...Want to put a pool in?

Any improvements to the family home are is usually free of capital gains tax. Improvements to the home are also CGT-free, so if a $100,000 improvement creates $150,000 of value, that extra $50,000 is tax-free.

The Australian Master Financial Planning Guide 2015-16 (Walters Kluwers) recognises other advantages of housing. These include:

  • Providing security and stability. The alternative to home ownership, renting, may involve the owner selling the property (and the renting family having to move...)
  • Avoiding the stigma that some feel if they do not own a home (this is partly why the housing affordability debate is so fiery at times, I'd imagine);
  • Providing lifestyle choice even where wealth creation is not the primary objective;
  • Paying off the home loan is a form of personal saving; and
  • Freedom to make personal changes to the property.

What are some of the disadvantages of home ownership?

Critics say residential property is not a liquid asset. This has become less of a problem in the past 10 years because equity access loans (debt facilities linked to the value of the home) allow clients to ‘cash out’ some of the value of their home, whether for consumption, investment or business purposes.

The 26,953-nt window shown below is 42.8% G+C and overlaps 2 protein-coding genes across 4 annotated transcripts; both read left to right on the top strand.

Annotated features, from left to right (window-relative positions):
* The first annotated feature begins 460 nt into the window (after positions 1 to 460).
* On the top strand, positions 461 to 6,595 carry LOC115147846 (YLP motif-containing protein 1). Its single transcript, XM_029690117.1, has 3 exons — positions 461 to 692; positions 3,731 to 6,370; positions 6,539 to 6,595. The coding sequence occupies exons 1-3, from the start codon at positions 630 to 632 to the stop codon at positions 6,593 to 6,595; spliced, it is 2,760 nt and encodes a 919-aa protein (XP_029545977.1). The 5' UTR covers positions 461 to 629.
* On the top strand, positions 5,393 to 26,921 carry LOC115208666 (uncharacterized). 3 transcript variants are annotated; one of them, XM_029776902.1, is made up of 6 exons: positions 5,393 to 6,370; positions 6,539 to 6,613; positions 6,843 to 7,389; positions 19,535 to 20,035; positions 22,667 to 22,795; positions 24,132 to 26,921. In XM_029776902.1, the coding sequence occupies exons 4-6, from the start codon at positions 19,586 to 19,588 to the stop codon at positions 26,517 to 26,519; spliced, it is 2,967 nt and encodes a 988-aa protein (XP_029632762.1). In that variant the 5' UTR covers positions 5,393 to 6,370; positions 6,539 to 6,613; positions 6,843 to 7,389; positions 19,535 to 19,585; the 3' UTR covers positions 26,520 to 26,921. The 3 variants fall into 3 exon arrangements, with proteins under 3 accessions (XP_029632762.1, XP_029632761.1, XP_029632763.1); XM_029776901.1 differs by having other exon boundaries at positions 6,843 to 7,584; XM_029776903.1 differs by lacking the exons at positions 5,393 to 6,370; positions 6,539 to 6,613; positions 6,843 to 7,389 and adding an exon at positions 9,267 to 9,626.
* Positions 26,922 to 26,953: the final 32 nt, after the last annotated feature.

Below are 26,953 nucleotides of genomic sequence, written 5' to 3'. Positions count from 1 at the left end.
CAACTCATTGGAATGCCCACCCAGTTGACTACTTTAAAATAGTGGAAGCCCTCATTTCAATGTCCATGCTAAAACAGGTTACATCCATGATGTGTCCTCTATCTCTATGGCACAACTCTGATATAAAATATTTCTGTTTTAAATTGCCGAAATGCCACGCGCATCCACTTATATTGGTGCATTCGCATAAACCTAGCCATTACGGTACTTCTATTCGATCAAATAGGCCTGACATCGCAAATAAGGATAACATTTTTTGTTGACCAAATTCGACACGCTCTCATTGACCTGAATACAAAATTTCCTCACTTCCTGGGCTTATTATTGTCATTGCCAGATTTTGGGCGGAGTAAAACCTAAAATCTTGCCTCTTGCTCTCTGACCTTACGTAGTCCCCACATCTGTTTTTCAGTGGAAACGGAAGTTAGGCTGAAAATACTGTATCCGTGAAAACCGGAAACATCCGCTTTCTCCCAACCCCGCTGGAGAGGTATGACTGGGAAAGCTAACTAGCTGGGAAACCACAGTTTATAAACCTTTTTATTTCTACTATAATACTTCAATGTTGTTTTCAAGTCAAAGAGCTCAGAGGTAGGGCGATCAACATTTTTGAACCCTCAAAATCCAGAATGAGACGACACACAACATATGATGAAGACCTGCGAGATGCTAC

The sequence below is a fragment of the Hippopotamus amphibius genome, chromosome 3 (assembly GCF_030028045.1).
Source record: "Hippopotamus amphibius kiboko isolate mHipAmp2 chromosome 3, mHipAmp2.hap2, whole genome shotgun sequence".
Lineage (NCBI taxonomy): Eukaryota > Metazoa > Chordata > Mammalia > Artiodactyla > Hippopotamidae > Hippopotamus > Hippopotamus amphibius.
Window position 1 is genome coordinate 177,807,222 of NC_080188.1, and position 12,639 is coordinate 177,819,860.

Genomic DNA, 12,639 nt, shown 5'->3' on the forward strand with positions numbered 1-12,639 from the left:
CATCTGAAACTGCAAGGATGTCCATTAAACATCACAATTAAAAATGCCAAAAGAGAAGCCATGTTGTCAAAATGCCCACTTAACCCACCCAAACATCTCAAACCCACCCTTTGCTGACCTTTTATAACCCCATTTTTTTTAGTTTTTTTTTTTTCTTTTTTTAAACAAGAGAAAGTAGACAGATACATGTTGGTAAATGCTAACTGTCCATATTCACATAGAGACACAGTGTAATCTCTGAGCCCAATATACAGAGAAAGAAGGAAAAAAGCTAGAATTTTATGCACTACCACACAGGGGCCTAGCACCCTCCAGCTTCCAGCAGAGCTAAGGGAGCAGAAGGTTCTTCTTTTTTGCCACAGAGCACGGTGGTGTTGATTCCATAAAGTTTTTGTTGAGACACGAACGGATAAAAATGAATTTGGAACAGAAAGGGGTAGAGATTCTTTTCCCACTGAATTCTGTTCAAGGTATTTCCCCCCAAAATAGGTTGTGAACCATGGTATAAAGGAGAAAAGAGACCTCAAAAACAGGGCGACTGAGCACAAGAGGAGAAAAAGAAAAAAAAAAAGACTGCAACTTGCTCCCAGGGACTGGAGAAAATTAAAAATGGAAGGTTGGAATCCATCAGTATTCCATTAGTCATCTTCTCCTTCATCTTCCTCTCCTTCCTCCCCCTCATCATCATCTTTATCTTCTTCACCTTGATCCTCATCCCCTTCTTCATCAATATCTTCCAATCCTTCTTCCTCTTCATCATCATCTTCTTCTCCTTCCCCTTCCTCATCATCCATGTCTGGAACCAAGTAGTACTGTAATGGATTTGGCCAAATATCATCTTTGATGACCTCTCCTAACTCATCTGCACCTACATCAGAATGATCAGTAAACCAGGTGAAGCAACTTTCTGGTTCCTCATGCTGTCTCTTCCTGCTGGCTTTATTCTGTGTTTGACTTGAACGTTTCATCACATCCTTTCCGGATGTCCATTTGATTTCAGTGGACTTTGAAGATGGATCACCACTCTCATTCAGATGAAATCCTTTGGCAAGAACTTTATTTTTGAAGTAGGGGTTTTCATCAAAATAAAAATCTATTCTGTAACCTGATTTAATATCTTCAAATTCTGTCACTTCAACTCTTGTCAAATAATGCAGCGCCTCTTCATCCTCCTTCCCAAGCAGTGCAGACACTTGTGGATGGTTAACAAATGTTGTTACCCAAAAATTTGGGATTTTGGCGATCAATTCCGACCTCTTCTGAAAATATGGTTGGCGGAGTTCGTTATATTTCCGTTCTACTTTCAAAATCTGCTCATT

The Australian Master Financial Planning Guide 2015-16 (Walters Kluwers) recognises other potential disadvantages as including:

Property prices can fall, as well as rise:
Demand for property may be lower in the future due to:

  • Low inflation, which reduces the potential for high capital gains;
  • Increasing unemployment rates;
  • More people deferring the purchase of the first home;
  • The high costs of buying and selling property, including legal fees and stamp duty;
  • The opportunity cost on missing out on other better performing investments;
  • Lack of diversification;
  • Property not being suited to investment;
  • Miss out on other tax concessions, even though homes are CGT free; and
  • Homes are illiquid, i.e. hard to convert to cash.